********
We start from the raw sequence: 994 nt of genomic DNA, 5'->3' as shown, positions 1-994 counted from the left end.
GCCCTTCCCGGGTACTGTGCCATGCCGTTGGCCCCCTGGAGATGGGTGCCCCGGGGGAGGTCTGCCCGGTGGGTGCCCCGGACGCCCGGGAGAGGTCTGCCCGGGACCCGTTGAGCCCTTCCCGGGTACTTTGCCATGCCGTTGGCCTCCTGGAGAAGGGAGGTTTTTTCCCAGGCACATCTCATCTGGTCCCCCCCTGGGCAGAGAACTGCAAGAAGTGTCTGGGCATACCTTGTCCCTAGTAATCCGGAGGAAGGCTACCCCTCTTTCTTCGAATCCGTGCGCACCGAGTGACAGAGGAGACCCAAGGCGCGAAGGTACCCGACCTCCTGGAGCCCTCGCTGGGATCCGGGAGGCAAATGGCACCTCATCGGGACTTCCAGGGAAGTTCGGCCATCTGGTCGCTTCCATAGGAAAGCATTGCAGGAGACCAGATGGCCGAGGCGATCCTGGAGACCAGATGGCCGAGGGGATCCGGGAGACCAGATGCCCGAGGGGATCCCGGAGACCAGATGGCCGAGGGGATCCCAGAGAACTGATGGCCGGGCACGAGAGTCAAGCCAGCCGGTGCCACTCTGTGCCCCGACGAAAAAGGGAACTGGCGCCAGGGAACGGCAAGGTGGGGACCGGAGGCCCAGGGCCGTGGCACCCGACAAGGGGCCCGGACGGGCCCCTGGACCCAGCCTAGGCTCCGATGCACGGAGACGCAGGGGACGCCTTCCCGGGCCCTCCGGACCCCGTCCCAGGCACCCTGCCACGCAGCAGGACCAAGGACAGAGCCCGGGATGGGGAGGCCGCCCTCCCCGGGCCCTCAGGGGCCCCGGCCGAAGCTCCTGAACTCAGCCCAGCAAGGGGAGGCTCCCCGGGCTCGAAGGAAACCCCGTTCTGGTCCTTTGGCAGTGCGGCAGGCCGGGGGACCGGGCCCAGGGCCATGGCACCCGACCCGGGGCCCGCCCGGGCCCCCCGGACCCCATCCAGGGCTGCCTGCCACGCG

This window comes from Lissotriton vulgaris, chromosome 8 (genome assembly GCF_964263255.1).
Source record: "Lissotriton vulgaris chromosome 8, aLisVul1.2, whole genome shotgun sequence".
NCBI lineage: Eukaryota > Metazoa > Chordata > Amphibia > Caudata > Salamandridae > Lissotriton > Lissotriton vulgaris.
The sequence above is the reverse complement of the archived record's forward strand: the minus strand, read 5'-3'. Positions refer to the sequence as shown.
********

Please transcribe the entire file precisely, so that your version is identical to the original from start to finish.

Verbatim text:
We start from the raw sequence: 994 nt of genomic DNA, 5'->3' as shown, positions 1-994 counted from the left end.
GCCCTTCCCGGGTACTGTGCCATGCCGTTGGCCCCCTGGAGATGGGTGCCCCGGGGGAGGTCTGCCCGGTGGGTGCCCCGGACGCCCGGGAGAGGTCTGCCCGGGACCCGTTGAGCCCTTCCCGGGTACTTTGCCATGCCGTTGGCCTCCTGGAGAAGGGAGGTTTTTTCCCAGGCACATCTCATCTGGTCCCCCCCTGGGCAGAGAACTGCAAGAAGTGTCTGGGCATACCTTGTCCCTAGTAATCCGGAGGAAGGCTACCCCTCTTTCTTCGAATCCGTGCGCACCGAGTGACAGAGGAGACCCAAGGCGCGAAGGTACCCGACCTCCTGGAGCCCTCGCTGGGATCCGGGAGGCAAATGGCACCTCATCGGGACTTCCAGGGAAGTTCGGCCATCTGGTCGCTTCCATAGGAAAGCATTGCAGGAGACCAGATGGCCGAGGCGATCCTGGAGACCAGATGGCCGAGGGGATCCGGGAGACCAGATGCCCGAGGGGATCCCGGAGACCAGATGGCCGAGGGGATCCCAGAGAACTGATGGCCGGGCACGAGAGTCAAGCCAGCCGGTGCCACTCTGTGCCCCGACGAAAAAGGGAACTGGCGCCAGGGAACGGCAAGGTGGGGACCGGAGGCCCAGGGCCGTGGCACCCGACAAGGGGCCCGGACGGGCCCCTGGACCCAGCCTAGGCTCCGATGCACGGAGACGCAGGGGACGCCTTCCCGGGCCCTCCGGACCCCGTCCCAGGCACCCTGCCACGCAGCAGGACCAAGGACAGAGCCCGGGATGGGGAGGCCGCCCTCCCCGGGCCCTCAGGGGCCCCGGCCGAAGCTCCTGAACTCAGCCCAGCAAGGGGAGGCTCCCCGGGCTCGAAGGAAACCCCGTTCTGGTCCTTTGGCAGTGCGGCAGGCCGGGGGACCGGGCCCAGGGCCATGGCACCCGACCCGGGGCCCGCCCGGGCCCCCCGGACCCCATCCAGGGCTGCCTGCCACGCG

This window comes from Lissotriton vulgaris, chromosome 8 (genome assembly GCF_964263255.1).
Source record: "Lissotriton vulgaris chromosome 8, aLisVul1.2, whole genome shotgun sequence".
NCBI lineage: Eukaryota > Metazoa > Chordata > Amphibia > Caudata > Salamandridae > Lissotriton > Lissotriton vulgaris.
The sequence above is the reverse complement of the archived record's forward strand: the minus strand, read 5'-3'. Positions refer to the sequence as shown.